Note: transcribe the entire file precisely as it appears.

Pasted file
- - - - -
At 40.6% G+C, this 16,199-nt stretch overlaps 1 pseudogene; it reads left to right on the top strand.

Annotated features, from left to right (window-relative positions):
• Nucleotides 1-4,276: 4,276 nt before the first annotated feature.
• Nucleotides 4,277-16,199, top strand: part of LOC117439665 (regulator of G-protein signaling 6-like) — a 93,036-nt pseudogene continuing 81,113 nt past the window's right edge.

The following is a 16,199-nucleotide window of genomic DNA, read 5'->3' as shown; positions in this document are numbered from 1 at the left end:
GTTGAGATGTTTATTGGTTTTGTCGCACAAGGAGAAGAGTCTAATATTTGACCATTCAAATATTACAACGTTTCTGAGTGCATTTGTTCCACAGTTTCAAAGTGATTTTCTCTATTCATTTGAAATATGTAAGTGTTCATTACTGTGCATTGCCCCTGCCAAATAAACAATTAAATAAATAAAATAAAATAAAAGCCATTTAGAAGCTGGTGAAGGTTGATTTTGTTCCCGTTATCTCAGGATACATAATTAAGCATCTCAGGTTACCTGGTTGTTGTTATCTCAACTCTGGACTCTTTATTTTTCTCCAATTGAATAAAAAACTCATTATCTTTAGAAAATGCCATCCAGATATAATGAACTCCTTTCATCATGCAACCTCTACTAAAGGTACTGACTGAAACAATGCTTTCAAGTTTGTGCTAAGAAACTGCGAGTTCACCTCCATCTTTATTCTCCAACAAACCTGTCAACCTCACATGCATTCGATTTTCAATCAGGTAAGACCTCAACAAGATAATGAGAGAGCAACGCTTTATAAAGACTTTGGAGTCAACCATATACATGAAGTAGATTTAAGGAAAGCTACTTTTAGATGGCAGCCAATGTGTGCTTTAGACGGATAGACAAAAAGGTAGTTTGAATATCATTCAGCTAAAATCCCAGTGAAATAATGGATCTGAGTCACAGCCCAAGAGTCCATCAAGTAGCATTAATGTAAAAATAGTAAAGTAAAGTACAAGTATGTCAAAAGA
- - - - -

At 40.6% G+C, this 16,199-nt stretch overlaps 1 pseudogene; it reads left to right on the top strand.

Annotated features, from left to right (window-relative positions):
• Nucleotides 1-4,276: 4,276 nt before the first annotated feature.
• Nucleotides 4,277-16,199, top strand: part of LOC117439665 (regulator of G-protein signaling 6-like) — a 93,036-nt pseudogene continuing 81,113 nt past the window's right edge.

The following is a 16,199-nucleotide window of genomic DNA, read 5'->3' as shown; positions in this document are numbered from 1 at the left end:
GTTGAGATGTTTATTGGTTTTGTCGCACAAGGAGAAGAGTCTAATATTTGACCATTCAAATATTACAACGTTTCTGAGTGCATTTGTTCCACAGTTTCAAAGTGATTTTCTCTATTCATTTGAAATATGTAAGTGTTCATTACTGTGCATTGCCCCTGCCAAATAAACAATTAAATAAATAAAATAAAATAAAAGCCATTTAGAAGCTGGTGAAGGTTGATTTTGTTCCCGTTATCTCAGGATACATAATTAAGCATCTCAGGTTACCTGGTTGTTGTTATCTCAACTCTGGACTCTTTATTTTTCTCCAATTGAATAAAAAACTCATTATCTTTAGAAAATGCCATCCAGATATAATGAACTCCTTTCATCATGCAACCTCTACTAAAGGTACTGACTGAAACAATGCTTTCAAGTTTGTGCTAAGAAACTGCGAGTTCACCTCCATCTTTATTCTCCAACAAACCTGTCAACCTCACATGCATTCGATTTTCAATCAGGTAAGACCTCAACAAGATAATGAGAGAGCAACGCTTTATAAAGACTTTGGAGTCAACCATATACATGAAGTAGATTTAAGGAAAGCTACTTTTAGATGGCAGCCAATGTGTGCTTTAGACGGATAGACAAAAAGGTAGTTTGAATATCATTCAGCTAAAATCCCAGTGAAATAATGGATCTGAGTCACAGCCCAAGAGTCCATCAAGTAGCATTAATGTAAAAATAGTAAAGTAAAGTACAAGTATGTCAAAAGA